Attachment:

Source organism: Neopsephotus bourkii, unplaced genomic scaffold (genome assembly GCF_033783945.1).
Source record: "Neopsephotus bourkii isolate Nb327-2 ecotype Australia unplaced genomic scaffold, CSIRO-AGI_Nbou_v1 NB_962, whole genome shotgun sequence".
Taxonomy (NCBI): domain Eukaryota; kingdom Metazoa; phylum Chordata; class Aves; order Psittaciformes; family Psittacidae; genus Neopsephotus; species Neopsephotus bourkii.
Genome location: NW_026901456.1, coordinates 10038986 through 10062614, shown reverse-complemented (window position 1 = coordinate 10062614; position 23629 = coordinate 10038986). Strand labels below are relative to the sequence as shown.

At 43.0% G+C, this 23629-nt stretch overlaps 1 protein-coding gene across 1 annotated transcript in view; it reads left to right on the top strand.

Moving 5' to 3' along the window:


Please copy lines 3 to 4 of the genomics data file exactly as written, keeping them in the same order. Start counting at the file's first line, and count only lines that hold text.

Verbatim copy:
Taxonomy (NCBI): domain Eukaryota; kingdom Metazoa; phylum Chordata; class Aves; order Psittaciformes; family Psittacidae; genus Neopsephotus; species Neopsephotus bourkii.
Genome location: NW_026901456.1, coordinates 10038986 through 10062614, shown reverse-complemented (window position 1 = coordinate 10062614; position 23629 = coordinate 10038986). Strand labels below are relative to the sequence as shown.